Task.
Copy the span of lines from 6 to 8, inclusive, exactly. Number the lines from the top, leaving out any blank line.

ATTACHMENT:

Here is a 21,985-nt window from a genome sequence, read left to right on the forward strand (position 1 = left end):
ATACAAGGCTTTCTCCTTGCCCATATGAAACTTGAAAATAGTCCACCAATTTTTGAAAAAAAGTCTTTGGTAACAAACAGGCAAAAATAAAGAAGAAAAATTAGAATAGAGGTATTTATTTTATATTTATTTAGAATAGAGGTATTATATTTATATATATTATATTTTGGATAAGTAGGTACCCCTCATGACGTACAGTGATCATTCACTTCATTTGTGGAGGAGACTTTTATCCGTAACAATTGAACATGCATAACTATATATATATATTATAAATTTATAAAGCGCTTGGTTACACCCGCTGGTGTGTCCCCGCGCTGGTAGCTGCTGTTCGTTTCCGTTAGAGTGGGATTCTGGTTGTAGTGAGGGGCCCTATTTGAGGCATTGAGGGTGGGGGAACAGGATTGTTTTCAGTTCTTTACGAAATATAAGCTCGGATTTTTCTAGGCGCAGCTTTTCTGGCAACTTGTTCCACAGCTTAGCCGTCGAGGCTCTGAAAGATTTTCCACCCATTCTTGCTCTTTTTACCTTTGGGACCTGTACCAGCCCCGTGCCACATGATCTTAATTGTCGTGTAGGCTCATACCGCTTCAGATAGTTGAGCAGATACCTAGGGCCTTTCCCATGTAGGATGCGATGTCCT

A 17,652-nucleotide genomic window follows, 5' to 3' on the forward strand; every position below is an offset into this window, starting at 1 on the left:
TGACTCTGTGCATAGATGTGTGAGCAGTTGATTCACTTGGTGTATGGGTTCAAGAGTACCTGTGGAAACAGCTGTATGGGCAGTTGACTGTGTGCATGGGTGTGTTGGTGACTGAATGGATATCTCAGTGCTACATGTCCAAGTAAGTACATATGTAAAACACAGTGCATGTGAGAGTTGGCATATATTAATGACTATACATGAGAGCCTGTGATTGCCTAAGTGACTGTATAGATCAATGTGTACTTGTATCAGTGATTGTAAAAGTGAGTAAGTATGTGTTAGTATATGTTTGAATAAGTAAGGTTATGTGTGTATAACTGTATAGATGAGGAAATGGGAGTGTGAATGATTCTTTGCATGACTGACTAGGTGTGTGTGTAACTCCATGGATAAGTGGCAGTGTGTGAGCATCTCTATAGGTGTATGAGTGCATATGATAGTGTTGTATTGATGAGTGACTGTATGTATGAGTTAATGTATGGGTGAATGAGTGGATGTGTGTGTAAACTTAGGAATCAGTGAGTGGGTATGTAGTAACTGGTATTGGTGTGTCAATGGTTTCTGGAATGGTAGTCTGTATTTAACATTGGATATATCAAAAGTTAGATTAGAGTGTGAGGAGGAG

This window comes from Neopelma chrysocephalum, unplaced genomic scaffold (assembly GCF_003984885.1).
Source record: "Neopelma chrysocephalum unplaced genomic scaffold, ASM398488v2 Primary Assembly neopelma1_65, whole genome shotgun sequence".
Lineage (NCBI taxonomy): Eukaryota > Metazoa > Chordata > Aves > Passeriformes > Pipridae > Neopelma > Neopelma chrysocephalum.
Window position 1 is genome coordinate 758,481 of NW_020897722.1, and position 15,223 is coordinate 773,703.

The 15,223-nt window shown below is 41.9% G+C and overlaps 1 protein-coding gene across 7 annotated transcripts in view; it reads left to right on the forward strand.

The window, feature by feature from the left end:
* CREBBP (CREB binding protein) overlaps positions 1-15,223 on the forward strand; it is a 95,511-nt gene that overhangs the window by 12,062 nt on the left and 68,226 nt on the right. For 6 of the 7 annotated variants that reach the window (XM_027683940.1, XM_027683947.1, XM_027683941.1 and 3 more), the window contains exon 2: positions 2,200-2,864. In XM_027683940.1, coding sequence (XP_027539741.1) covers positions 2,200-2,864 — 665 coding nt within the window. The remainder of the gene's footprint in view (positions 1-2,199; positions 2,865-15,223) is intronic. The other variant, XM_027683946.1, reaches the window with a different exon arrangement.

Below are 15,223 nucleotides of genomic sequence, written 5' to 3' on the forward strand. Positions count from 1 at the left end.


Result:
Source record: "Neopelma chrysocephalum unplaced genomic scaffold, ASM398488v2 Primary Assembly neopelma1_65, whole genome shotgun sequence".
Lineage (NCBI taxonomy): Eukaryota > Metazoa > Chordata > Aves > Passeriformes > Pipridae > Neopelma > Neopelma chrysocephalum.
Window position 1 is genome coordinate 758,481 of NW_020897722.1, and position 15,223 is coordinate 773,703.